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Monroe Township Board of Adjustment and Karl R. Meyertons v. Mayor and Township Committee of Township of Monroe

New Jersey Superior Court, Appellate Division


Decided: June 10, 1986.

MONROE TOWNSHIP BOARD OF ADJUSTMENT AND KARL R. MEYERTONS, PLAINTIFFS-RESPONDENTS,
v.
MAYOR AND TOWNSHIP COMMITTEE OF THE TOWNSHIP OF MONROE AND THE TOWNSHIP OF MONROE, DEFENDANTS-APPELLANTS

On appeal from the Superior Court of New Jersey, Law Division, Middlesex County.

Michels, Gaulkin and Deighan. Michels, P.J.A.D.

Michels

[211 NJSuper Page 175]

The judgment of the Law Division declaring that: (1) plaintiff Karl R. Meyertons was duly appointed as attorney to the plaintiff Monroe Township Board of Adjustment (Board) at its regular organization meeting and that he shall remain as its attorney for the balance of the term of his appointment; and (2) defendant Township of Monroe shall honor and pay all outstanding and future vouchers submitted for legal services approved by the Board is affirmed substantially for the reasons expressed by Judge Breitkopf in his oral opinion of June 20, 1985. We are satisfied from our study of the record, in light of the arguments presented, that the trial court properly granted summary judgment in favor of plaintiffs and that all of the issues of law raised are clearly without merit. R. 2:11-3(e)(1)(E).

Additionally, we emphasize that by L. 1975, c. 291, effective August 1, 1976, our Legislature enacted N.J.S.A. 40:55D-1 et seq., commonly known as the "Municipal Land Use Law." Pursuant to this enactment, the governing body of a municipality is empowered to create, by ordinance, a zoning board of adjustment. N.J.S.A. 40:55D-69. This board of adjustment is accorded specific powers, see N.J.S.A. 40:55D-70; N.J.S.A. 40:55D-76, designed to assist the municipality in achieving optimal land use control. These powers, accorded to a board of adjustment by the Legislature, were intended to be exercised exclusively and autonomously. See N.J.S.A. 40:55D-20 (providing that any power authorized to be exercised by the board "shall not be exercised by any other body, except as otherwise provided in th[e] act.").

With respect to the funding of a board of adjustment's legal expenses and its appointment of counsel, our land use laws specifically provide:

[211 NJSuper Page 176]

a. The governing body shall make provision in its budget and appropriate funds for the expenses of the board of adjustment.

b. The board of adjustment may employ, or contract for, and fix the compensation of legal counsel, other than the municipal attorney, and experts and other staff and services as it shall deem necessary, not exceeding, exclusive of gifts or grants, the amount appropriated by the governing body for its use. [ N.J.S.A. 40:55D-71a, b (Emphasis supplied)].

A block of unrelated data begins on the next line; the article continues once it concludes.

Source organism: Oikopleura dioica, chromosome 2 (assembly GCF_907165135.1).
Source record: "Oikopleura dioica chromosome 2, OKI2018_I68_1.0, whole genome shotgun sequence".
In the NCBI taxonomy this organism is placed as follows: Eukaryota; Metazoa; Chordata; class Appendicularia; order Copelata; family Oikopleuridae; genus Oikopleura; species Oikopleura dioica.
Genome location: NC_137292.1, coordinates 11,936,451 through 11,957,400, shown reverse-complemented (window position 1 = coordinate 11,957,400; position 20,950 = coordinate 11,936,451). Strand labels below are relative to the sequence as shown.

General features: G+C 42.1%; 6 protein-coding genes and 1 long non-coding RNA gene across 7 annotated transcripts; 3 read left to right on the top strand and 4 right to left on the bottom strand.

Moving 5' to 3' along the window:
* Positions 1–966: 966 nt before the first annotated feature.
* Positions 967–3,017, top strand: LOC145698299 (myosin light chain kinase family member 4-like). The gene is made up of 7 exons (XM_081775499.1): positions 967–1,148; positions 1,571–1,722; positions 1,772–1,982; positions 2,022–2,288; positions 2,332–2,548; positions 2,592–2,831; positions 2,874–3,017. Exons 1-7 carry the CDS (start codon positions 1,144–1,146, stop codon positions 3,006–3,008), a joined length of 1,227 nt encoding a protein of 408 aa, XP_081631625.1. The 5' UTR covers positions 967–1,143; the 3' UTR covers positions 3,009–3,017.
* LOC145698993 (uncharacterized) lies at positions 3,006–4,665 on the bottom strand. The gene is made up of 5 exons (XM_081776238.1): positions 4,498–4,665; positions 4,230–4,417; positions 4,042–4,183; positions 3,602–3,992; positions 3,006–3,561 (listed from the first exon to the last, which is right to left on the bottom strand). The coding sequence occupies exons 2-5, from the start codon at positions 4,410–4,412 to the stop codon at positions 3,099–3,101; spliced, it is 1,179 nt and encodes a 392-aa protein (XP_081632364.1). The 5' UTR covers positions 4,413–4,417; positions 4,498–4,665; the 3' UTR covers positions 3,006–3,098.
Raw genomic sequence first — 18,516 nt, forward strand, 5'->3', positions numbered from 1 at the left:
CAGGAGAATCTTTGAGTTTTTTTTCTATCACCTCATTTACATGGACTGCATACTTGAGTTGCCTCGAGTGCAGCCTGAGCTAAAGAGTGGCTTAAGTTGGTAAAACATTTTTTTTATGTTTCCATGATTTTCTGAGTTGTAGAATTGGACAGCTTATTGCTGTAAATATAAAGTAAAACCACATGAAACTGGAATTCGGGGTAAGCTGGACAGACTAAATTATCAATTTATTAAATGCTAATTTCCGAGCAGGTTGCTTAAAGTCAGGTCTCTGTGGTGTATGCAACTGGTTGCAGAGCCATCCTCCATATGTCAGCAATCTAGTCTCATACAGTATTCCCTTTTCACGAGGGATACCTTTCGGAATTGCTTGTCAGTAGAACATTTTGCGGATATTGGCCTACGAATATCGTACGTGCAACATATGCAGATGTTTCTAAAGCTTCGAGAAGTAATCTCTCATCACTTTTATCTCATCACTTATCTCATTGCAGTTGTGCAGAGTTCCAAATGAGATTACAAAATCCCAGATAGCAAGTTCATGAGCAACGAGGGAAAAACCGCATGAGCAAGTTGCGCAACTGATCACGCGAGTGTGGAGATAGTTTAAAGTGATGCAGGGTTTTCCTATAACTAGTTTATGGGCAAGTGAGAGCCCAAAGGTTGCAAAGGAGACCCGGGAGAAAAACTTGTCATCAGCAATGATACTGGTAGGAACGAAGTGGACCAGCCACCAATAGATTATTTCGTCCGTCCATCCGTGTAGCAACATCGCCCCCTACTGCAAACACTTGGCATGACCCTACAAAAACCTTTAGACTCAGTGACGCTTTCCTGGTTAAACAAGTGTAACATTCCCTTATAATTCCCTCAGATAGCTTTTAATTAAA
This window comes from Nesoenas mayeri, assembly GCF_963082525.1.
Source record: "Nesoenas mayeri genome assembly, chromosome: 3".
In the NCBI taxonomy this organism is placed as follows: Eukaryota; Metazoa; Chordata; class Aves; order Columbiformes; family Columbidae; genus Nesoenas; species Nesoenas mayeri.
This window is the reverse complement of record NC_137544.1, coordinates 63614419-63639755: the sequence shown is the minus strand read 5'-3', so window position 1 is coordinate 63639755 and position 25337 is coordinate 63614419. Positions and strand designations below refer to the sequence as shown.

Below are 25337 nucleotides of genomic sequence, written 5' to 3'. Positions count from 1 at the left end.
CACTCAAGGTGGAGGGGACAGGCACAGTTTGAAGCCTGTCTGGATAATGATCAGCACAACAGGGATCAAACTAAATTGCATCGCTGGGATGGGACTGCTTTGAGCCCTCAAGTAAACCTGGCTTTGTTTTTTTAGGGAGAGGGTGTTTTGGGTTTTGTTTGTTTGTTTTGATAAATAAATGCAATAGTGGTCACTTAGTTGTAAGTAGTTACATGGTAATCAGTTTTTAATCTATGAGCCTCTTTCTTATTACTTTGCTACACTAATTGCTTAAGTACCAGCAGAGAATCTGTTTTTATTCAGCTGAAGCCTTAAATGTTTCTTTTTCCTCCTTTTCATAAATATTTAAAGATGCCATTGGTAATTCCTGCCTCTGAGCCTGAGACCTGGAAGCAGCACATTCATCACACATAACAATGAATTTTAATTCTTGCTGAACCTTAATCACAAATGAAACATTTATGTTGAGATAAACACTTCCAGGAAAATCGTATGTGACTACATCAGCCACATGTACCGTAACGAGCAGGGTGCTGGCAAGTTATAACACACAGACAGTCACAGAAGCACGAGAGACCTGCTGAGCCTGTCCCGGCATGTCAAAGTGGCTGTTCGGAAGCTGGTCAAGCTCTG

As this provision indicates, the Legislature clearly intended that a board of adjustment be able to hire its own legal counsel. Furthermore, pursuant to N.J.S.A. 40:55D-71, a governing body may not deny separate legal representation to a board of adjustment, if it is so requested. De Luca v. Kahr Brothers, Inc., 171 N.J. Super. 100, 105 (Law Div.1979).

In enacting N.J.S.A. 40:55D-71, effective August 1, 1976, see L. 1975, c. 291, § 58, the Legislature adopted the essence of N.J.S.A. 40:55-36.2 (repealed by L. 1975, c. 291, § 80) which, in pertinent part, provided:

Within the limits of appropriations made available to it, the board of adjustment may appoint and fix the compensation of an attorney, other than the municipal attorney, and may employ such number of stenographic and clerical assistants as it shall deem necessary. [ Ibid. [Emphasis supplied)].

These provisions, which allow for the appointment of legal counsel to a board of adjustment, while specifying that such counsel may not be the municipal attorney, break with general zoning law which recognizes that:

few [boards of adjustment] are regularly guided by an attorney. If legal advice is available to a board of adjustment, it is obtainable upon request from an overloaded, and often part-time, municipal attorney whose duties require that he advise a number of departments on a variety of legal issues. [3 Anderson, American Law of Zoning (2 ed. 1977), § 20.01 at 461].

Such zoning law generally concludes that:

It is, of course, proper for a board of adjustment to receive advice from a municipal attorney. Where a municipality maintains a legal staff of sufficient size, it is not uncommon for an attorney to be assigned to the board. [ Id., § 20.40 at 538].

Clearly, however, the adoption of the limiting language of N.J.S.A. 40:55D-71 b constituted a legislative attempt to preclude a municipal attorney in this State from representing both the board of adjustment and the governing body of his municipality. This intent becomes even more definite when one considers

[211 NJSuper Page 177]

that, at the time the predecessor statute, N.J.S.A. 40:55-36.2, was originally enacted by L. 1955, c. 126, § 2, it provided only that "the board of adjustment may employ, and fix the compensation of, an attorney. . . ." Ibid. The later amendment to N.J.S.A. 40:55-36.2, by L. 1965, c. 215, § 2, and its essential adoption in N.J.S.A. 40:55D-71 b, expressly added the limitation that a municipal attorney could not also represent the municipality's board of adjustment. Accordingly, there can be no question that our Legislature believed that it would be in the best public interest of the municipalities of this State if their municipal attorneys did not also serve as counsel to their boards of adjustment.

Affirmed.

19860610


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